Since they're the only ones involved in the open competition for the job, either Brady Quinn or Derek Anderson will be the Browns starting quarterback for 2009 – at least for the regular-season opener against the Minnesota Vikings on Sept. 13.
But who will be the Browns quarterback for 2010? Will it be Quinn? Anderson? Or neither one? You assume it won't be third-stringer Brett Ratliff or fourth-stringer Richard Bartel, the two other quarterbacks on the team.
So, in fact, is the quarterback for 2010 even on the roster right now as the 2009 season approaches?
That's the bigger question, one that will reveal much about how head coach Eric Mangini plans to rebuild this team, and how successful he'll be in Cleveland – at least initially.
When Mangini was hired last January, he began sorting through the players he inherited, setting a relatively large number of them out by the curb for the next morning's refuse pickup but also keeping who he thought might be salvageable, if only for a year. After all, a coach can't get rid of everybody all at once. The constraints of the salary cap won't allow it. It's a process, and you have to go slowly – at least more slowly than most new coaches want to go.
Two of the pieces he kept were the top two quarterbacks, Quinn and Anderson. He decided he'd let them battle for the job in training camp and the preseason in an open competition, the merits of which ought to be debated – but at another time, not now, not in this piece, for it's not the issue here.
Remember, Mangini inherited a good portion of what he has on the roster. He didn't buy it. He didn't bring it in. Therefore, he's not beholden to those players. If he determines they can't help him – no matter if they were drafted in the first round, or if they were once street free agents – he can get rid of them with a clear conscience. It's no skin off his back. Sorry, but it's the fault of the previous regime, not him.
So while Anderson looked like Bernie Kosar and Brian Sipe in 2007 in having one of the best seasons in club history, and while the drafting of Quinn, who grew up a Browns fan just two hours down the road in the Columbus suburb of Dublin, sent a cascade of shrieks of joy from team employees in Browns Headquarters as they watched the process unfold on the TVs in their offices, none of that has anything to do with Mangini. All he can worry about – all he will worry about -- is what he can control – that is, what has happened only from the day he arrived going forward.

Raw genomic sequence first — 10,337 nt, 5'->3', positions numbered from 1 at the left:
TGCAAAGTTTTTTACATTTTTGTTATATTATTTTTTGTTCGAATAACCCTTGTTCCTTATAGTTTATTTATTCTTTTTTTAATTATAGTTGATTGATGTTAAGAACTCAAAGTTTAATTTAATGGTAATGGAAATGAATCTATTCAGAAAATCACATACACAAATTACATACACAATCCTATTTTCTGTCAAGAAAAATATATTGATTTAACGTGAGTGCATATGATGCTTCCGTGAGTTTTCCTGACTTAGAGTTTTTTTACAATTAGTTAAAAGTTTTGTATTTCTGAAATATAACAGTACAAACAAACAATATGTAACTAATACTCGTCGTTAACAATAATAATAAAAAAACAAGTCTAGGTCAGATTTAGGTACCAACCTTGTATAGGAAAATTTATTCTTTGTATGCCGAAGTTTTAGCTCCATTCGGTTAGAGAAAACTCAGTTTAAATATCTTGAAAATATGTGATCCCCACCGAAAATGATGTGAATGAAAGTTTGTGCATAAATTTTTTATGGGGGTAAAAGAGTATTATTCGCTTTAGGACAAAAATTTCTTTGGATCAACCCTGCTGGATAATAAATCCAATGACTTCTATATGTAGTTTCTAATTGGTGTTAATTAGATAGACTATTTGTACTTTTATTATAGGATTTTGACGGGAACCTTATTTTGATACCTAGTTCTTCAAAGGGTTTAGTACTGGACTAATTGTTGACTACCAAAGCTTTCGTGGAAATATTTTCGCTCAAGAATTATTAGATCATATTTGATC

This is a big season for all three men, Anderson, Quinn and Mangini.
The jury is still out on Anderson. A lowly sixth-round draft choice of the Baltimore Ravens in 2005, he rusted on the bench with the Browns for most of his first two years before finally getting a full-fledged chance in Week 2 of the 2007 when, in complete desperation, the club traded Charlie Frye after Week 1 and promoted Anderson to the starting role. They thought he'd keep the spot warm for a while until Quinn was ready. What they didn't count on – actually, what neither they nor anyone else ever fathomed – was that Anderson would throw for five touchdowns and ring up 51 points on the Cincinnati Bengals in his first start en route to passing for 29 scores, tied for the second-most in team history, and becoming the first Browns quarterback in 20 years to make the Pro Bowl.
But it was a complete reversal of fortunes for Anderson – and even the offense and the team – last season, as what occurred down the stretch in 2007 when he struggled, particularly in the pivotal next-to-last-game at Cincinnati, morphed into 2008 and Anderson reverted back to what he was when he entered the league – that is, a player whose future is cloudy.
Now, will the real Derek Anderson please stand up?
If he wins the job and plays poorly, or if he doesn't win it, then he's probably done in Cleveland and will have to move on and start anew someplace else.
The jury, though, is still out on Quinn as well – probably even more so. He was an outstanding quarterback at Notre Dame, but that was in college. No one knows what he can do in the NFL, for while playing just four games with three starts the last two seasons, he has done nothing but gather rust.
If he fails to win the starting nod, then he, too, will be finished in Cleveland and, with the clock ticking on a career that will not have even started in earnest yet, will also have to find a new team to get a fresh start.
And then there's Mangini, whose NFL career had been on a meteoric rise. He went from public relations intern with the Browns in 1994 to head coach of one of the teams in the country's biggest market, New York, in just 12 years, which has to be some kind of league record for going from rags to riches in the coaching ranks. But after guiding the Jets to the playoffs in that first season of 2006, the team floundered in '07 and then started fast and floundered down the stretch in '08, causing him to get fired.
Now he's trying to jump-start his career, and if he can turn the Browns around, then that will happen and he'll be rising again. But if he can't get the job done, then he runs the risk of getting fired at some point, at which time he would have to go back to being a defensive coordinator to begin rebuilding his name.
Mangini – or any coach – can't win without a quarterback. It's the most important piece of the puzzle. So Mangini's future is tied to making the right decision on Quinn and Anderson. He gets a pass for this season as he sorts things out, but heading into 2010, he has to have his guy of the present and future in place, whether it's Quinn, Anderson or somebody currently on another NFL team or still in college.
Watching all that unfold is what 2009 – and this quarterback derby – is really all about.